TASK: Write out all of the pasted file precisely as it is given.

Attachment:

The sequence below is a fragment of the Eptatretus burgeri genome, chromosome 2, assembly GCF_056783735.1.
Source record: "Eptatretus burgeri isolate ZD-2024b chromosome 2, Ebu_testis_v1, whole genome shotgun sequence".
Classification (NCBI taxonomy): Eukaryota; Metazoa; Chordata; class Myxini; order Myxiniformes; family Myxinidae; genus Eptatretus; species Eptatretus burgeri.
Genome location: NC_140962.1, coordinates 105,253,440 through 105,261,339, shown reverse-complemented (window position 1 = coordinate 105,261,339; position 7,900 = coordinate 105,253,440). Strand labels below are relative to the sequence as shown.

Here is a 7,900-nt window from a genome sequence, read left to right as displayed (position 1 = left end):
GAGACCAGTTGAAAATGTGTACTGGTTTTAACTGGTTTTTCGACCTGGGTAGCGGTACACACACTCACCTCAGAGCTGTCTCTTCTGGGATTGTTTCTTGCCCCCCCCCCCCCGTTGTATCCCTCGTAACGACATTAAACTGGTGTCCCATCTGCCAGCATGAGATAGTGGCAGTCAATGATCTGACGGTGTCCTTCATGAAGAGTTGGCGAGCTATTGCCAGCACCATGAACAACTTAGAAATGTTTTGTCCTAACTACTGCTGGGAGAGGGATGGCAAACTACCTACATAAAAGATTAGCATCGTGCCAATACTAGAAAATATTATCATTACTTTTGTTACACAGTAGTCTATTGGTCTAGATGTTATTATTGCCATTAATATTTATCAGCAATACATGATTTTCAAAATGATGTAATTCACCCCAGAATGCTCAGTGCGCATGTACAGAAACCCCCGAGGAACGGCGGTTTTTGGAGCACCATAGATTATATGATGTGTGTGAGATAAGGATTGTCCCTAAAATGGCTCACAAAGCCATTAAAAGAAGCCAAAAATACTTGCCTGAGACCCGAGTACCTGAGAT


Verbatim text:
The sequence below is a fragment of the Eptatretus burgeri genome, chromosome 2, assembly GCF_056783735.1.
Source record: "Eptatretus burgeri isolate ZD-2024b chromosome 2, Ebu_testis_v1, whole genome shotgun sequence".
Classification (NCBI taxonomy): Eukaryota; Metazoa; Chordata; class Myxini; order Myxiniformes; family Myxinidae; genus Eptatretus; species Eptatretus burgeri.
Genome location: NC_140962.1, coordinates 105,253,440 through 105,261,339, shown reverse-complemented (window position 1 = coordinate 105,261,339; position 7,900 = coordinate 105,253,440). Strand labels below are relative to the sequence as shown.

Here is a 7,900-nt window from a genome sequence, read left to right as displayed (position 1 = left end):
GAGACCAGTTGAAAATGTGTACTGGTTTTAACTGGTTTTTCGACCTGGGTAGCGGTACACACACTCACCTCAGAGCTGTCTCTTCTGGGATTGTTTCTTGCCCCCCCCCCCCCGTTGTATCCCTCGTAACGACATTAAACTGGTGTCCCATCTGCCAGCATGAGATAGTGGCAGTCAATGATCTGACGGTGTCCTTCATGAAGAGTTGGCGAGCTATTGCCAGCACCATGAACAACTTAGAAATGTTTTGTCCTAACTACTGCTGGGAGAGGGATGGCAAACTACCTACATAAAAGATTAGCATCGTGCCAATACTAGAAAATATTATCATTACTTTTGTTACACAGTAGTCTATTGGTCTAGATGTTATTATTGCCATTAATATTTATCAGCAATACATGATTTTCAAAATGATGTAATTCACCCCAGAATGCTCAGTGCGCATGTACAGAAACCCCCGAGGAACGGCGGTTTTTGGAGCACCATAGATTATATGATGTGTGTGAGATAAGGATTGTCCCTAAAATGGCTCACAAAGCCATTAAAAGAAGCCAAAAATACTTGCCTGAGACCCGAGTACCTGAGAT